2/18/2015 – REMEMBER by Samantha Crossley+


Matthew 6:1-6,16-21

Ben Franklin said “In this world nothing can be said to be certain, except death and taxes.” Musician Steve Earle calls even this well known truism into question saying “They say death and taxes are the only things that are inevitable. The truth is, you can not pay your taxes. I’ve done it, and there’s consequences, but it can be done. Death is you’re not going to get out of, and you kind of got to deal with it.” Death is that great leveler – the journey we will all take, some sooner, some later – but a path we all will travel. It is the ultimate uncomfortable, uneasy opportunity for a deep, honest look.

Ash Wednesday has been described as “the day that Christians get to attend their own funerals”. (Barbara Brown Taylor) You are dust, and to dust you shall return. The words echo the words of our funeral liturgy. Ashes to ashes, dust to dust. The day that Christians GET to attend their own funerals. Not “have to”. “Get to”. If you knew your funeral, your final funeral, were scheduled in that great cosmic calendar for tomorrow, or next week, or next year, what would you be doing differently? Ash Wednesday proffers an invitation to Holy Lent, a chance to die to some piece of self, and see what that means, how we are changed.

At the breakfast table this morning, the conversation centered on what, if anything, my daughters planned to give up for Lent. This has actually been a topic of conversation for some days. They just can’t quite decide what is “right”, and there was a sense of urgency about it today – a real sense of deadline. As they munched on their breakfasts, my eldest waffled and worried-”should I give up pasta again?” (the girl loves pasta) “Or maybe sweets? Or maybe…” As my youngest pushed yet another bite of pancake dripping with maple syrup into her mouth, “I guess it’s too late to give up pancakes now….”

How do you decide what to give up, how to give it up, whether to give it up? Should I give up pasta or pancakes? Should I give up gossip or angry words? Should I somehow give up the inertia that keeps me off my knees, or the fear that holds me away from what I don’t understand?

Today we recognize that we are the stuff of stars – the Creator made us from the dust of the universe – and that into the dust of the sacred Earth our bodies will return. We mark our own mortality on our foreheads, oddly freed by the knowledge of our mortality…to live.

To have life, there must be death. To serve God we must die a little to self.

Nancy Wood offers this:

You shall ask
What good are dead leaves
And I will tell you
they nourish the sore earth.
You shall ask
What reason is there for winter
And I will tell you
To bring about new leaves.
You shall ask
Why are the leaves so green
And I will tell you
Because they are rich with life.
You shall ask
Why must summer end
And I will tell you
So that the leaves can die.

How do I know what to give up? How do I know what destructive habit, or harmful thought process, or insidiously hurtful pattern must die so that my life can shoot forth new leaves, new life; that I might serve God and God’s creation?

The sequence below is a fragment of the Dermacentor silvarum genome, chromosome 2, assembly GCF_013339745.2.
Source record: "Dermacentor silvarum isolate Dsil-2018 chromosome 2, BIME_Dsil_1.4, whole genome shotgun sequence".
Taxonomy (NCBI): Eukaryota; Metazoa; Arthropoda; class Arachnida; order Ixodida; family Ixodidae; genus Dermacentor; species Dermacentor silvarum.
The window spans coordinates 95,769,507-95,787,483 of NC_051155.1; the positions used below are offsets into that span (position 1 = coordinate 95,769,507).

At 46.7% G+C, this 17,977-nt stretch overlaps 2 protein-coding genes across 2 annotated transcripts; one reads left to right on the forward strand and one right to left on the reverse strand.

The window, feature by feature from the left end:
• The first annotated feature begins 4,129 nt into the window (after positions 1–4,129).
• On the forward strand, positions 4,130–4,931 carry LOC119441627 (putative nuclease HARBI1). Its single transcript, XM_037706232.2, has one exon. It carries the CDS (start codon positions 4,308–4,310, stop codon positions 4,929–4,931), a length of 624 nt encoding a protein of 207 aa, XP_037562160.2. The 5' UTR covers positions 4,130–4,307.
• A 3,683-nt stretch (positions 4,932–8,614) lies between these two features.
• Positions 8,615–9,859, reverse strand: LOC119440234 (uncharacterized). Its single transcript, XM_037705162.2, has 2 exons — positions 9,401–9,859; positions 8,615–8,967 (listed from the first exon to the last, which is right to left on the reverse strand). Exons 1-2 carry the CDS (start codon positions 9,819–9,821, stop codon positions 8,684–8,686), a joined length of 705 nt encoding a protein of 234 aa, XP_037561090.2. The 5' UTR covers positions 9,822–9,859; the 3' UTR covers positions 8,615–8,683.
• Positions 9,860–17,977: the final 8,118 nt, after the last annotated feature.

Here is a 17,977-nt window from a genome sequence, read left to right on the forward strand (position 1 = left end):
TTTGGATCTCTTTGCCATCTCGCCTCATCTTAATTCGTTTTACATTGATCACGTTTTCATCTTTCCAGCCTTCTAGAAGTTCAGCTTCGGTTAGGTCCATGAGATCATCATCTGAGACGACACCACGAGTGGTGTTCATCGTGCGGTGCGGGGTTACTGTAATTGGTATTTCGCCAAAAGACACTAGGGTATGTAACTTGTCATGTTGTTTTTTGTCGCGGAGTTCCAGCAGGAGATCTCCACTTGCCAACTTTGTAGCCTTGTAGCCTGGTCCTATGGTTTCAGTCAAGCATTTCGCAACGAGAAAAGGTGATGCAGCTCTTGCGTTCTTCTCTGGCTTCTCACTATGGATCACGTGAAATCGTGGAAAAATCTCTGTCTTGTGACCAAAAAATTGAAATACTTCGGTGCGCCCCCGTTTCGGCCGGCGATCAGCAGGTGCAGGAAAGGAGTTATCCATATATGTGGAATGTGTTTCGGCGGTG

Tonight when you leave here, go home and look in the mirror. Take in that sooty, earthy reminder marked on your forehead. Then look beyond the mark. Look into yourself, into your life. Remember, as Matthew points out today, the point is not to look or feel miserable, nor to look or feel pious. The point is to die into freedom, die into new life today, tomorrow, this Lent, post Easter; every day, all the time.

Think about this offering by Michael Coffee (2013)

“Ash Thursday”

He did the black solemn ritual
and got smeared and humbled though he
didn’t like it much with the flecks falling down
in his eyelashes and the soul’s grief exposed so

He got home and stared at his conundrummed face
for five minutes give or take in the bathroom mirror
it wrecked him to be so humiliated, so mortified
he washed away the ashen cross and dreamed of dying

He woke up Thursday and after peeing and scratching
looked in the mirror and there it was like a Mardi Gras drunken tattoo
his forehead graffitied, black, sooty,
haunting him he wore it all day like an un-bandaged wound

At bedtime that night he washed and slept like a storm-tossed boat
woke up to his sunrise reflection, his sleet eyes squinted
again it was back, his skin tagged with midnight streaks
and he walked the day mortal through to his marrow

After that first Ash Thursday and Ash Friday
and Ash Tomorrow, Ash Next Week
Ash March, Ash Autumn, Ash Solstices
never a day went by when he didn’t see it, let it have its way

Never a day went by thereafter that he didn’t
rise to bless himself with Wednesdays words:
remember you are dust and to dust you shall return
and every day then on he was his free earthy self until he died.

So remember. Remember that you are dust. Remember and rejoice. God created us in the beginning, stays with us now and will never part from us. We are the stuff of stars, the stuff of earth. We are mortal, but we are of the stuff of life. Live in God.

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